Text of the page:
“Two hundred thousand dollars is a lot of money. We’re gonna have to earn it.”
The Good, The Bad, and the Ugly (1966)
Directed by Sergio Leone
Written by Age & Scarpelli, Luciano Vincenzoni, and Sergio Leone
178 minutes, rated R
It should be noted that while I do believe very strongly in the wonderment of an audience experiencing a movie’s twists and turns on their own, these reviews will not shy away from spoilers if they are necessary to discussion of the film.
Quick rating: 4.5/5
I have seen this movie so many times that I didn’t really need to watch it again in order to write an accurate review. But I opted to watch it again because I love it and believe very firmly that it is, in fact, one of the greatest movies ever made. The problem that arose from watching it for the umpteenth time is that I couldn’t really watch it for entertainment value. My intent and purpose in viewing it was not fanboy rubbernecking, but critical examination. Sadly, this approach revealed that this movie is not nearly as satisfying as I remember it.
Is it good? Hell yes, it is. It is still, in my opinion, one of the greatest movies ever made. But . . . it is overly long. It is stuffed to the gills with material that doesn’t really add anything to the story. Perhaps as a symptom of having watched it so immediately after watching For A Few Dollars More, I find it inferior. The second film in this trilogy is exceptional and tightly-plotted. The third film is a bit more loosey-goosey, lackadaisical in narrative, but vastly superior in production value.
I don’t know. This is still one of my favorite movies. Its importance to the genre (and the career of Mr. Eastwood) cannot possibly be denied. My decades-long love for this movie alone should have been enough to automatically give the movie a five-star rating without having watched it again. But if The Good, The Bad, and the Ugly is a five-star film, then so is For A Few Dollars More. For A Few Dollars More is definitely not a five-star film.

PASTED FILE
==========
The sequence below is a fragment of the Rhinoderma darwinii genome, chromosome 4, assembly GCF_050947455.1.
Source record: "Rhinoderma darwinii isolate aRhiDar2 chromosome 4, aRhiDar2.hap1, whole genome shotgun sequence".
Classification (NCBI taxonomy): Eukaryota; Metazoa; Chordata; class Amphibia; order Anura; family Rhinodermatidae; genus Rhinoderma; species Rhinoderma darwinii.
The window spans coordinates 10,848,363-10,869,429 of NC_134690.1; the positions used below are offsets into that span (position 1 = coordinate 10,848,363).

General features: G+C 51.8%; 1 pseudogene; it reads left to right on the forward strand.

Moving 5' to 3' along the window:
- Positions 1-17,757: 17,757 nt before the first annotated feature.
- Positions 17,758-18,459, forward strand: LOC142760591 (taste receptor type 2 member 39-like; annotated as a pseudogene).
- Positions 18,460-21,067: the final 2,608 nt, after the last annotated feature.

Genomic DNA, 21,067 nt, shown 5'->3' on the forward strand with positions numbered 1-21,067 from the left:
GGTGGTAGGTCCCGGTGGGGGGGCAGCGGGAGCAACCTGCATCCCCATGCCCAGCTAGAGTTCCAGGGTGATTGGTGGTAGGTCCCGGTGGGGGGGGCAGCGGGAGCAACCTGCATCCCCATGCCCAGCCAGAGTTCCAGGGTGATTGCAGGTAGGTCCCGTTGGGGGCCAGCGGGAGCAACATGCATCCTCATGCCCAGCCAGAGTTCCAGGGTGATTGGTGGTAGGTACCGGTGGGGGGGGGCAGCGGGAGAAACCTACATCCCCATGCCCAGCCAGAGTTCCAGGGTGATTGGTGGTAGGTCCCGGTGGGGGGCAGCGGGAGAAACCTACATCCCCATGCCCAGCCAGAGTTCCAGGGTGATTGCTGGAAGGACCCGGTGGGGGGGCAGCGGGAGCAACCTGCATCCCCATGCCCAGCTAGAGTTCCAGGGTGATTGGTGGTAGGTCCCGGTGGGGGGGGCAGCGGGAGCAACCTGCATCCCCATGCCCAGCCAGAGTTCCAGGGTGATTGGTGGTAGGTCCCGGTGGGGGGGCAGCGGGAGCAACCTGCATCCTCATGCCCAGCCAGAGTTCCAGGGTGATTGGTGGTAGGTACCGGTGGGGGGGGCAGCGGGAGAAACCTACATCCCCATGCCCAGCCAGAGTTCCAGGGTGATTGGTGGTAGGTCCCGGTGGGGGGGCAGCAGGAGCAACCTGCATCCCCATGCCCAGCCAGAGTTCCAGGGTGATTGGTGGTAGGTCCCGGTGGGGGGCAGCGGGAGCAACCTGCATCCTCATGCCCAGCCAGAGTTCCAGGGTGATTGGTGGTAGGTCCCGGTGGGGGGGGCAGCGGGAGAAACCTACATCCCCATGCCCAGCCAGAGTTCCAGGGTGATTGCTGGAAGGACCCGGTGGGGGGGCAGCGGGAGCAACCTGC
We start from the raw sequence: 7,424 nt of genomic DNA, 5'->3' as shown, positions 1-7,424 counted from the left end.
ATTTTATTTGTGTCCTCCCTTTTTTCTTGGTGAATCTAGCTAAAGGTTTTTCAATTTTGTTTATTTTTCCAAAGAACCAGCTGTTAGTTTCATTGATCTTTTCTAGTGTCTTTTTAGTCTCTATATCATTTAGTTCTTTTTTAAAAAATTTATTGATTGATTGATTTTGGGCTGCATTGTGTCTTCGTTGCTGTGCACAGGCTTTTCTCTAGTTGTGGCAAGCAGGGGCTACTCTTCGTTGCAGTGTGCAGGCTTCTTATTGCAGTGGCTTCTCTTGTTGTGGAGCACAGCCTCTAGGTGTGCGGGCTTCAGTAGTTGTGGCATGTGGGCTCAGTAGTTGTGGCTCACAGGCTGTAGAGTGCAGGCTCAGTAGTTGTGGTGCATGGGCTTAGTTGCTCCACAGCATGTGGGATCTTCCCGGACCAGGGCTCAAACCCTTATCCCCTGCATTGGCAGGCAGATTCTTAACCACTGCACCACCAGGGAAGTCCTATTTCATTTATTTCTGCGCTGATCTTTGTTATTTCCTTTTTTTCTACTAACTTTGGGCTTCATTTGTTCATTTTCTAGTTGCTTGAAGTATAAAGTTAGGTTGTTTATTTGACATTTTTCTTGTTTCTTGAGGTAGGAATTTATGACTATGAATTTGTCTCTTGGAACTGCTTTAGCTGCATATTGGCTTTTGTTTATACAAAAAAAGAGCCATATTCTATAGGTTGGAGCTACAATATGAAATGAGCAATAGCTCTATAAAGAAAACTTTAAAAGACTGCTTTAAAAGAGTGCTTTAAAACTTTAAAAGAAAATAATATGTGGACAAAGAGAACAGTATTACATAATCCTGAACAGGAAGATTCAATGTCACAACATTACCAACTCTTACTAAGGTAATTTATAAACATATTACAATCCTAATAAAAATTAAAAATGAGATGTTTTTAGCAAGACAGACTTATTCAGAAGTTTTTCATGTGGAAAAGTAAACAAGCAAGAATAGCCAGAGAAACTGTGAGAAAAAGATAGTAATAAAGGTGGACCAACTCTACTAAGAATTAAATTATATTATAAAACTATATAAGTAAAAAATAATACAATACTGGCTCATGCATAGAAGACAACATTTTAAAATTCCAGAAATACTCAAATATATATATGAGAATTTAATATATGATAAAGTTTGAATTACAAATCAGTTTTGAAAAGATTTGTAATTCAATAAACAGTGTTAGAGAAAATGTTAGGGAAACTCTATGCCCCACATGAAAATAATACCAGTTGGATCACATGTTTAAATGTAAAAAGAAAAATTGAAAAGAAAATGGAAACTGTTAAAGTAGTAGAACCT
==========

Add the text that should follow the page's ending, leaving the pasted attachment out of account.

The Good, The Bad, and the Ugly could be. If it were only a half hour shorter.
I’ll explain . . . the plot is deceptively simple and easily summed up in one sentence: Three men forge an uneasy alliance to recover a cashbox of $200,000 in Civil War gold that has been buried in a cemetery. The relationships between these three men are what make the plot incredibly complicated. In order of billing for the title, we have Blondie (played by Clint Eastwood, thematically referred to as “the good”), a sadistic bounty hunter named Angel Eyes (played by Lee Van Cleef, “the bad”), and a fugitive Mexican bandit named Tuco (played by Eli Wallach, “the ugly”). At the beginning, the three men seem to be unrelated, but we soon learn that Blondie and Tuco are in cahoots in an elaborate bounty scam– Blondie collects the various bounties on Tuco and then rescues him mere seconds before he can be hanged. Soon, they turn against each other. Meanwhile, Angel Eyes learns about the buried money. However, he doesn’t know where it is buried, only that it was buried there by a soldier who goes by the name of Bill Carson. He disguises himself as a Union officer to get close to the soldier. By this point, Tuco has learned about the gold. He manages to discover what cemetery it is hidden in, but has no idea which grave it might be buried in. Blondie has also learned about the gold. He knows what grave it is buried in, but doesn’t know what cemetery the grave is in. Despite their hatred for each other, Blondie and Tuco reluctantly reunite, only to get taken as prisoners of war by the Union army. Angel Eyes confuses Tuco for the (now dead) Bill Carson. He also senses Blondie and Tuco’s mistrust of one another, and he decides to use it against them to recover the gold for himself. From here, the rest of the three-hour running time revolves around either one of the trio using his wiles to pit the other two against the other or two of the trio teaming up against the third, knowing full well that not one of his companions is in any way, shape, or form a stand-up guy that can be trusted. There’s a Mexican stand-off that just might be the most famous Mexican stand-off in the history of movies. None of this ends the way you think it is going to. See? Complicated.